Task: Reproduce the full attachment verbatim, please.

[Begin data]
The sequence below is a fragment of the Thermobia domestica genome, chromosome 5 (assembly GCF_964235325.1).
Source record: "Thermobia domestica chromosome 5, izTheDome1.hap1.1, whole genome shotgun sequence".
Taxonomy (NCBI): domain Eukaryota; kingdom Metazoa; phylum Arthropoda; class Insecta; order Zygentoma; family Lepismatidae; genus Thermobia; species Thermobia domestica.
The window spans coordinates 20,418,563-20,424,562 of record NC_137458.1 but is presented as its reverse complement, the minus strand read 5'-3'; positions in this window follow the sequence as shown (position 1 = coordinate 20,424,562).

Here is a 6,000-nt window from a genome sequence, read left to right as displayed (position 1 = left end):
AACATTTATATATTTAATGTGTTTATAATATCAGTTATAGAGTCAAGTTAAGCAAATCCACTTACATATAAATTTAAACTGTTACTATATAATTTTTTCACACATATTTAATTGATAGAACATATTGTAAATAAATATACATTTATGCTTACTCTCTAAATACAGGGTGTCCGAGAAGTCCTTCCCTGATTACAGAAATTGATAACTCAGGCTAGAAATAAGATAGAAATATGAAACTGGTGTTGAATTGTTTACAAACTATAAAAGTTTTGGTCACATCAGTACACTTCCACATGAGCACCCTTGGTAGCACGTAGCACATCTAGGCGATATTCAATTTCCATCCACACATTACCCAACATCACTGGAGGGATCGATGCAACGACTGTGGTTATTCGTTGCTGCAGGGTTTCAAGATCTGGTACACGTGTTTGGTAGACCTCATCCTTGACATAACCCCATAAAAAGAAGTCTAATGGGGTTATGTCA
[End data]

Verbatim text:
The sequence below is a fragment of the Thermobia domestica genome, chromosome 5 (assembly GCF_964235325.1).
Source record: "Thermobia domestica chromosome 5, izTheDome1.hap1.1, whole genome shotgun sequence".
Taxonomy (NCBI): domain Eukaryota; kingdom Metazoa; phylum Arthropoda; class Insecta; order Zygentoma; family Lepismatidae; genus Thermobia; species Thermobia domestica.
The window spans coordinates 20,418,563-20,424,562 of record NC_137458.1 but is presented as its reverse complement, the minus strand read 5'-3'; positions in this window follow the sequence as shown (position 1 = coordinate 20,424,562).

Here is a 6,000-nt window from a genome sequence, read left to right as displayed (position 1 = left end):
AACATTTATATATTTAATGTGTTTATAATATCAGTTATAGAGTCAAGTTAAGCAAATCCACTTACATATAAATTTAAACTGTTACTATATAATTTTTTCACACATATTTAATTGATAGAACATATTGTAAATAAATATACATTTATGCTTACTCTCTAAATACAGGGTGTCCGAGAAGTCCTTCCCTGATTACAGAAATTGATAACTCAGGCTAGAAATAAGATAGAAATATGAAACTGGTGTTGAATTGTTTACAAACTATAAAAGTTTTGGTCACATCAGTACACTTCCACATGAGCACCCTTGGTAGCACGTAGCACATCTAGGCGATATTCAATTTCCATCCACACATTACCCAACATCACTGGAGGGATCGATGCAACGACTGTGGTTATTCGTTGCTGCAGGGTTTCAAGATCTGGTACACGTGTTTGGTAGACCTCATCCTTGACATAACCCCATAAAAAGAAGTCTAATGGGGTTATGTCA